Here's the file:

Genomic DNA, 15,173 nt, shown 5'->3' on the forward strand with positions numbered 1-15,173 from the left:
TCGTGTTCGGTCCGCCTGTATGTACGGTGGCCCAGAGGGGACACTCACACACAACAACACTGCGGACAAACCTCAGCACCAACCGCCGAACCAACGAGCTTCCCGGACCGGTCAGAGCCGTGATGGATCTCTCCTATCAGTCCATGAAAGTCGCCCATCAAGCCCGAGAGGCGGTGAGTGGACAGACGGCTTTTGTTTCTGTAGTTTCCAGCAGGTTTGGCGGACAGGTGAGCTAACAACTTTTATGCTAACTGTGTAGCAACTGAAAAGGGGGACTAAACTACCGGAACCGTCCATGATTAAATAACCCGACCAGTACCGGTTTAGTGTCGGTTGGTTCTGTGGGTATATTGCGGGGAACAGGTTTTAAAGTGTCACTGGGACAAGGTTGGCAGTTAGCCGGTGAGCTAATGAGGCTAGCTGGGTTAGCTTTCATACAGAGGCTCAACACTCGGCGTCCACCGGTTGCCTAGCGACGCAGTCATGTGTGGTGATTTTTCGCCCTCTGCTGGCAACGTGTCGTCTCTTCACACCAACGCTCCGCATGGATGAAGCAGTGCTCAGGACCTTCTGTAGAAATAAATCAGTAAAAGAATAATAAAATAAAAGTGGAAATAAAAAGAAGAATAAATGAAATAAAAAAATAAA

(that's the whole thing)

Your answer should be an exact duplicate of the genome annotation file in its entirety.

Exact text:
Genomic DNA, 15,173 nt, shown 5'->3' on the forward strand with positions numbered 1-15,173 from the left:
TCGTGTTCGGTCCGCCTGTATGTACGGTGGCCCAGAGGGGACACTCACACACAACAACACTGCGGACAAACCTCAGCACCAACCGCCGAACCAACGAGCTTCCCGGACCGGTCAGAGCCGTGATGGATCTCTCCTATCAGTCCATGAAAGTCGCCCATCAAGCCCGAGAGGCGGTGAGTGGACAGACGGCTTTTGTTTCTGTAGTTTCCAGCAGGTTTGGCGGACAGGTGAGCTAACAACTTTTATGCTAACTGTGTAGCAACTGAAAAGGGGGACTAAACTACCGGAACCGTCCATGATTAAATAACCCGACCAGTACCGGTTTAGTGTCGGTTGGTTCTGTGGGTATATTGCGGGGAACAGGTTTTAAAGTGTCACTGGGACAAGGTTGGCAGTTAGCCGGTGAGCTAATGAGGCTAGCTGGGTTAGCTTTCATACAGAGGCTCAACACTCGGCGTCCACCGGTTGCCTAGCGACGCAGTCATGTGTGGTGATTTTTCGCCCTCTGCTGGCAACGTGTCGTCTCTTCACACCAACGCTCCGCATGGATGAAGCAGTGCTCAGGACCTTCTGTAGAAATAAATCAGTAAAAGAATAATAAAATAAAAGTGGAAATAAAAAGAAGAATAAATGAAATAAAAAAATAAA